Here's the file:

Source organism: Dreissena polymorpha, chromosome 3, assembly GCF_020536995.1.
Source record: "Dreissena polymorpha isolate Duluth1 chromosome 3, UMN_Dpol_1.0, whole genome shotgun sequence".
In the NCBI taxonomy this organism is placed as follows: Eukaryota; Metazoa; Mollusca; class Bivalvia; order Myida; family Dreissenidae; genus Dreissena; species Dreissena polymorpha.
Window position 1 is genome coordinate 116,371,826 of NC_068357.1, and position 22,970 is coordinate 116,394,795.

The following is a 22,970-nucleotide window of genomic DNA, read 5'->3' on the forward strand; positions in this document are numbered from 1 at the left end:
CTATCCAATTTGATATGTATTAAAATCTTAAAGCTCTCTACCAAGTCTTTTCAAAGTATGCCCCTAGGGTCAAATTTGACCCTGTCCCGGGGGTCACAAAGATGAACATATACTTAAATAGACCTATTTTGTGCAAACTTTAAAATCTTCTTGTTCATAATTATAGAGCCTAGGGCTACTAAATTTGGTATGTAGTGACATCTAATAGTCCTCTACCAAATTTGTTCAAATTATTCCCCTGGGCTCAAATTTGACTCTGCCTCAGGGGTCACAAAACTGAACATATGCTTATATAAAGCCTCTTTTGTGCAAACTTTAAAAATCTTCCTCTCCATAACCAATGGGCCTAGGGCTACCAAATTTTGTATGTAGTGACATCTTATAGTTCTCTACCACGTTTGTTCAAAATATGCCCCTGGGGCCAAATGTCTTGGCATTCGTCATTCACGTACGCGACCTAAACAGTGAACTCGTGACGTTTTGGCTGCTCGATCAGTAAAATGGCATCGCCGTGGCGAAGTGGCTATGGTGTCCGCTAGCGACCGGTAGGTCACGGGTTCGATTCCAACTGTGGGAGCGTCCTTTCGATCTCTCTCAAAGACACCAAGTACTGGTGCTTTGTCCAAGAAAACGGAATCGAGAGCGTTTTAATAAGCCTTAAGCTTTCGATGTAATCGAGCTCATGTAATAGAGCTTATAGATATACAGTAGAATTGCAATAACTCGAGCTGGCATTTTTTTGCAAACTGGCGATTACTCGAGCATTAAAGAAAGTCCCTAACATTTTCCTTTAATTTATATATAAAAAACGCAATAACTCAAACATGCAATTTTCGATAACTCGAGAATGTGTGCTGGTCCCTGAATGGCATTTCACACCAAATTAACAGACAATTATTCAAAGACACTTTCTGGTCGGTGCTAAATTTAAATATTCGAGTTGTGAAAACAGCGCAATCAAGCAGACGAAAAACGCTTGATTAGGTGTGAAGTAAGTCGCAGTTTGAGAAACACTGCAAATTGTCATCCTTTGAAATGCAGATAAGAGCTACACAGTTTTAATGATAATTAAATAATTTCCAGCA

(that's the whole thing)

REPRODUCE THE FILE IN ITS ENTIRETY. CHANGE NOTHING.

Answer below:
Source organism: Dreissena polymorpha, chromosome 3, assembly GCF_020536995.1.
Source record: "Dreissena polymorpha isolate Duluth1 chromosome 3, UMN_Dpol_1.0, whole genome shotgun sequence".
In the NCBI taxonomy this organism is placed as follows: Eukaryota; Metazoa; Mollusca; class Bivalvia; order Myida; family Dreissenidae; genus Dreissena; species Dreissena polymorpha.
Window position 1 is genome coordinate 116,371,826 of NC_068357.1, and position 22,970 is coordinate 116,394,795.

The following is a 22,970-nucleotide window of genomic DNA, read 5'->3' on the forward strand; positions in this document are numbered from 1 at the left end:
CTATCCAATTTGATATGTATTAAAATCTTAAAGCTCTCTACCAAGTCTTTTCAAAGTATGCCCCTAGGGTCAAATTTGACCCTGTCCCGGGGGTCACAAAGATGAACATATACTTAAATAGACCTATTTTGTGCAAACTTTAAAATCTTCTTGTTCATAATTATAGAGCCTAGGGCTACTAAATTTGGTATGTAGTGACATCTAATAGTCCTCTACCAAATTTGTTCAAATTATTCCCCTGGGCTCAAATTTGACTCTGCCTCAGGGGTCACAAAACTGAACATATGCTTATATAAAGCCTCTTTTGTGCAAACTTTAAAAATCTTCCTCTCCATAACCAATGGGCCTAGGGCTACCAAATTTTGTATGTAGTGACATCTTATAGTTCTCTACCACGTTTGTTCAAAATATGCCCCTGGGGCCAAATGTCTTGGCATTCGTCATTCACGTACGCGACCTAAACAGTGAACTCGTGACGTTTTGGCTGCTCGATCAGTAAAATGGCATCGCCGTGGCGAAGTGGCTATGGTGTCCGCTAGCGACCGGTAGGTCACGGGTTCGATTCCAACTGTGGGAGCGTCCTTTCGATCTCTCTCAAAGACACCAAGTACTGGTGCTTTGTCCAAGAAAACGGAATCGAGAGCGTTTTAATAAGCCTTAAGCTTTCGATGTAATCGAGCTCATGTAATAGAGCTTATAGATATACAGTAGAATTGCAATAACTCGAGCTGGCATTTTTTTGCAAACTGGCGATTACTCGAGCATTAAAGAAAGTCCCTAACATTTTCCTTTAATTTATATATAAAAAACGCAATAACTCAAACATGCAATTTTCGATAACTCGAGAATGTGTGCTGGTCCCTGAATGGCATTTCACACCAAATTAACAGACAATTATTCAAAGACACTTTCTGGTCGGTGCTAAATTTAAATATTCGAGTTGTGAAAACAGCGCAATCAAGCAGACGAAAAACGCTTGATTAGGTGTGAAGTAAGTCGCAGTTTGAGAAACACTGCAAATTGTCATCCTTTGAAATGCAGATAAGAGCTACACAGTTTTAATGATAATTAAATAATTTCCAGCA